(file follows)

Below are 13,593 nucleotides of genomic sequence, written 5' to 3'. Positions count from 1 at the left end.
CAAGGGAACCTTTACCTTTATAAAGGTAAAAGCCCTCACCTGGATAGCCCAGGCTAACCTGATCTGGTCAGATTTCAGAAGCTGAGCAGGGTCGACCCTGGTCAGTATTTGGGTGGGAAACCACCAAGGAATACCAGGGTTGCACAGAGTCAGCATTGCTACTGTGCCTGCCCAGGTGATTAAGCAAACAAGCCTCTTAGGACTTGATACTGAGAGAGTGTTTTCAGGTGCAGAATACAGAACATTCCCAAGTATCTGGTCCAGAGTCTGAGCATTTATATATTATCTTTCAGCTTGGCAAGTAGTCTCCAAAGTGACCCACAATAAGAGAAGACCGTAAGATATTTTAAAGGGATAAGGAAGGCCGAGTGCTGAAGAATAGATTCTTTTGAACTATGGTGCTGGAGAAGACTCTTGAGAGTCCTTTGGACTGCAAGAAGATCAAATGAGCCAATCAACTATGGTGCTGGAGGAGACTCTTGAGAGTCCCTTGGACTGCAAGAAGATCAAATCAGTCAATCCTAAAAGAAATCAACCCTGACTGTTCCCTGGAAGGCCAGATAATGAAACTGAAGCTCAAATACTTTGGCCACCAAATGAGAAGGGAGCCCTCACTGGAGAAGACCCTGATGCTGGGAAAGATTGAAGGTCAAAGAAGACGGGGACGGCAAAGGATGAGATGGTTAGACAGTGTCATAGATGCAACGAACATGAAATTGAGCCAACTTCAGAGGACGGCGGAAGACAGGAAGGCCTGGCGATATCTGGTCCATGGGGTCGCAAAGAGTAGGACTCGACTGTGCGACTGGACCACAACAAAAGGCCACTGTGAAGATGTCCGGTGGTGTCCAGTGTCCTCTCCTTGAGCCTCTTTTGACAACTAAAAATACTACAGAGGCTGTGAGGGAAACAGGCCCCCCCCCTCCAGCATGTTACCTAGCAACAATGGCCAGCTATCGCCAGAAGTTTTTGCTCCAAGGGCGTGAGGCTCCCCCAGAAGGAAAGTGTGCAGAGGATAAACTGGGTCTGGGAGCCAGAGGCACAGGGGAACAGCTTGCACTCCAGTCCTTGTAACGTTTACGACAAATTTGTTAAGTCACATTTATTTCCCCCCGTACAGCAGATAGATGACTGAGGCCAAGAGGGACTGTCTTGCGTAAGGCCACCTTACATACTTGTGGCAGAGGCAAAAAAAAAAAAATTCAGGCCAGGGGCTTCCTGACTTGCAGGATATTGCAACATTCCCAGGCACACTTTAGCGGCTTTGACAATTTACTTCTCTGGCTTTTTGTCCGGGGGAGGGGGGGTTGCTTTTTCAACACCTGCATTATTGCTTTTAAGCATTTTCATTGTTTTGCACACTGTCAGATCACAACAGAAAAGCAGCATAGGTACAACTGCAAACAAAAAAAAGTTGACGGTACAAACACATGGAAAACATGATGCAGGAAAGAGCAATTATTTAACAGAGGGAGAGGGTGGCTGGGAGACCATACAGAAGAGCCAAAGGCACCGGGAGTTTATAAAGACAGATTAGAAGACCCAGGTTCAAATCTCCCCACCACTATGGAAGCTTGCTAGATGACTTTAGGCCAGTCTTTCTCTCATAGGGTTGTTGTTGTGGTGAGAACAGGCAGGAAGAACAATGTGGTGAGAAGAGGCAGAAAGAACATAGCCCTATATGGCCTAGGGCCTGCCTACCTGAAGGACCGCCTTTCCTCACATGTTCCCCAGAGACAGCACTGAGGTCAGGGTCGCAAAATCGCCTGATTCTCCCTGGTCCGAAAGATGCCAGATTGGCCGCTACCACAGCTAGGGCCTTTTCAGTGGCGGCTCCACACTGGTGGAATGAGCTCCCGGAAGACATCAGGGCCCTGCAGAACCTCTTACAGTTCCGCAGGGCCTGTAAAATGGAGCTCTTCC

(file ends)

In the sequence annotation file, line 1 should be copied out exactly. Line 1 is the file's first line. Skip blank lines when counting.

Below are 13,593 nucleotides of genomic sequence, written 5' to 3'. Positions count from 1 at the left end.